A statue honoring Arthur Wharton has been unveiled at St. George’s Park.
The 16-foot permanent memorial will recognize the pioneering achievements of Wharton, the world’s first black professional footballer. The statue, by acclaimed sculptor Vivien Mallock, stands in the centre of the St. George’s Cross in the memorial garden at the entrance to the FA’s National Football Centre.
Arthur Wharton was born in Ghana in 1865, moved to the UK in 1882 and was signed by Darlington at the age of 19. He had moved to Darlington with the intention of training as a Methodist missionary but opted instead to become a full-time athlete. And during a career that spanned 17 years, he went on to play as a goalkeeper for Preston North End, Rotherham Town, Sheffield United and Stockport County.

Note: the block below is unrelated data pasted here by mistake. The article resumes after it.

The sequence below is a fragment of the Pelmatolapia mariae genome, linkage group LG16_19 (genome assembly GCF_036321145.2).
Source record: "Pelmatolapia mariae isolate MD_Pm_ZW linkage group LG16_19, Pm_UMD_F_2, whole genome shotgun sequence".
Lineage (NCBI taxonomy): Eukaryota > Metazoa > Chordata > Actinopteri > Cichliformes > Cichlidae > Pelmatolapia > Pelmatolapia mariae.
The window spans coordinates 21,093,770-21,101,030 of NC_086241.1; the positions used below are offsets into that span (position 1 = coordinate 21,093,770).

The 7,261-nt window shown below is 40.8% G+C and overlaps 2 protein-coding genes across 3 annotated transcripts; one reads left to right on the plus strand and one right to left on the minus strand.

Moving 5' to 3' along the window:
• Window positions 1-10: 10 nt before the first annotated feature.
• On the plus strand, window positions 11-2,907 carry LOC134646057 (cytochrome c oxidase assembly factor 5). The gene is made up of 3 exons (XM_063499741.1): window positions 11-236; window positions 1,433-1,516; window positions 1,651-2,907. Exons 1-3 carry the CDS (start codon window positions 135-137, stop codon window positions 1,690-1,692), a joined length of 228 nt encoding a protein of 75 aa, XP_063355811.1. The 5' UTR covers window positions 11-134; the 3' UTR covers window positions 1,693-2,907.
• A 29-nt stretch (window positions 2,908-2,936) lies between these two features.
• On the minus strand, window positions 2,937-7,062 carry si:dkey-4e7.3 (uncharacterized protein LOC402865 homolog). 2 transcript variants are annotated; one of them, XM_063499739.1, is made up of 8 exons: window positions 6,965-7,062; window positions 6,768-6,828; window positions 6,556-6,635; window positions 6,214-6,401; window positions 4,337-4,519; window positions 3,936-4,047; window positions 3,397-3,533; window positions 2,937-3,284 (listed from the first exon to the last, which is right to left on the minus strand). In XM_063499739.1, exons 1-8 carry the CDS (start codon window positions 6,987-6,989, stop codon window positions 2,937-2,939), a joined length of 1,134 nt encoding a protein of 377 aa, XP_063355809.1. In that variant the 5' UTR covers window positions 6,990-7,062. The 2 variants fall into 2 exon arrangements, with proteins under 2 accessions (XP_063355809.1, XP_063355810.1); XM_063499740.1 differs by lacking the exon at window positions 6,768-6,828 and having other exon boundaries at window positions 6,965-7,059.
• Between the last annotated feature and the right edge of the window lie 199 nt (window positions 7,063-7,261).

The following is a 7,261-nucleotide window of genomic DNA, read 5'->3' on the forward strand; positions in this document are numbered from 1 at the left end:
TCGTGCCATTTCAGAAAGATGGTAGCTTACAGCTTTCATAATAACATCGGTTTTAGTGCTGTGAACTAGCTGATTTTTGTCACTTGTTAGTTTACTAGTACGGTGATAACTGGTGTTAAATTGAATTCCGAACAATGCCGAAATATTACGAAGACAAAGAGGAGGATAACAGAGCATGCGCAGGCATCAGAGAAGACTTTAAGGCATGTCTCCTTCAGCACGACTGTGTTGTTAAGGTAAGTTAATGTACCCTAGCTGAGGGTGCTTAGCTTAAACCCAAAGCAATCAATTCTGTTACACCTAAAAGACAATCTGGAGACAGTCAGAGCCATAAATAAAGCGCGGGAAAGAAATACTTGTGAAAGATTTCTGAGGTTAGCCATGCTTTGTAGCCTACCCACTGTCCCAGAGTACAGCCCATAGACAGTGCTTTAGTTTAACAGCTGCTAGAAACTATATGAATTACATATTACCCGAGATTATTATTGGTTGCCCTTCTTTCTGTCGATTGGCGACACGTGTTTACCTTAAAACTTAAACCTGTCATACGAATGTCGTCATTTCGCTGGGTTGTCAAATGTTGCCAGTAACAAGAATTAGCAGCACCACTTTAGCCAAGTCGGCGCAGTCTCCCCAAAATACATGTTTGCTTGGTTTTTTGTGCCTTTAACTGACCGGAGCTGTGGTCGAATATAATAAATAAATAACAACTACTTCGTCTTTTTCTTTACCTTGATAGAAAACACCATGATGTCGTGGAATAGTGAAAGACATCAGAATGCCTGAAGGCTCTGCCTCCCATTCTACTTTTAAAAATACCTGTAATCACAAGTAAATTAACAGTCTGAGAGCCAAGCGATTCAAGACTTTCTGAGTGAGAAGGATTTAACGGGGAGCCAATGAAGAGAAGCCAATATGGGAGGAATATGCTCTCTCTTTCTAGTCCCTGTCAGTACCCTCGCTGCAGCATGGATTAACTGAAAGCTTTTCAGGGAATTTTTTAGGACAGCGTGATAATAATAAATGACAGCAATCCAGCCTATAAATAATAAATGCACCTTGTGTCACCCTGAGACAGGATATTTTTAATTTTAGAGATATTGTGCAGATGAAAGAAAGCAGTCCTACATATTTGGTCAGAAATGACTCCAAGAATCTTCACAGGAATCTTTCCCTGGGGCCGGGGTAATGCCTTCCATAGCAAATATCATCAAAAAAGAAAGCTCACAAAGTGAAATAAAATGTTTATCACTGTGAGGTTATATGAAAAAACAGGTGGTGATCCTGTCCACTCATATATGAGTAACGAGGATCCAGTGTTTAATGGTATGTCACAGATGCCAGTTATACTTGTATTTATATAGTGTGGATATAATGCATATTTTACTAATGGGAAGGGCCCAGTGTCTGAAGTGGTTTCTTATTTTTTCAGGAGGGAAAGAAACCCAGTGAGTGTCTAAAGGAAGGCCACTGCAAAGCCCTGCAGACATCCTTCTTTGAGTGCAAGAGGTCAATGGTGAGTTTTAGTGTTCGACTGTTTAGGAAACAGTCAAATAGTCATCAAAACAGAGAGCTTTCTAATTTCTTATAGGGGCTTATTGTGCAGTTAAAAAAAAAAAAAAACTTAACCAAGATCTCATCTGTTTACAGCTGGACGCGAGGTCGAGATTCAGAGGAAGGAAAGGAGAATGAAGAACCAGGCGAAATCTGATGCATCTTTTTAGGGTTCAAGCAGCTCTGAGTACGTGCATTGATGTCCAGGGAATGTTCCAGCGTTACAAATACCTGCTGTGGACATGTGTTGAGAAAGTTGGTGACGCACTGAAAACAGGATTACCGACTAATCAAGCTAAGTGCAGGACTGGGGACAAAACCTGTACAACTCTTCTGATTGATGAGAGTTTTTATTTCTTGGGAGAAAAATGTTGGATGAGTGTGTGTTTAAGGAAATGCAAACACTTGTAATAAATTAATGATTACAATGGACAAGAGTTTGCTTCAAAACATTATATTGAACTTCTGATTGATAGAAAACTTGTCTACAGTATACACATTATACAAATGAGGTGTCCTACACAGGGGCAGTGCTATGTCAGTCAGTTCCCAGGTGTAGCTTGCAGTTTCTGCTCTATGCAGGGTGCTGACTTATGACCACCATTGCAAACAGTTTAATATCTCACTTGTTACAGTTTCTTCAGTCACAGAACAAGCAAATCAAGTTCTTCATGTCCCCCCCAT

Not just skilled with a ball, Wharton was a true all-round athlete. In 1886 he became the Amateur Athletics Association’s national 100-yard running champion – and become the first man to run 100 yards in ten seconds flat.
This, is an athlete.
* He was an all-round sportsman – in 1886, he set a then world record of 10 seconds for a 100-yard sprint in the AAA championship. He was also a keen cyclist and cricketer, playing for local teams in Yorkshire and Lancashire. However, Wharton is best remembered for his exploits as a footballer; while he was not the first mixed-race footballer in the United Kingdom — leading amateurs Robert Walker and Scotland international Andrew Watson predate him — he was the first mixed-race footballer to turn professional.
In 2003 Wharton was inducted into the English Football Hall of Fame in recognition of the impact he made on the game.
* Random Side note * Did you check out this cats lettuce?!!?
Arthur Wharton – Wiki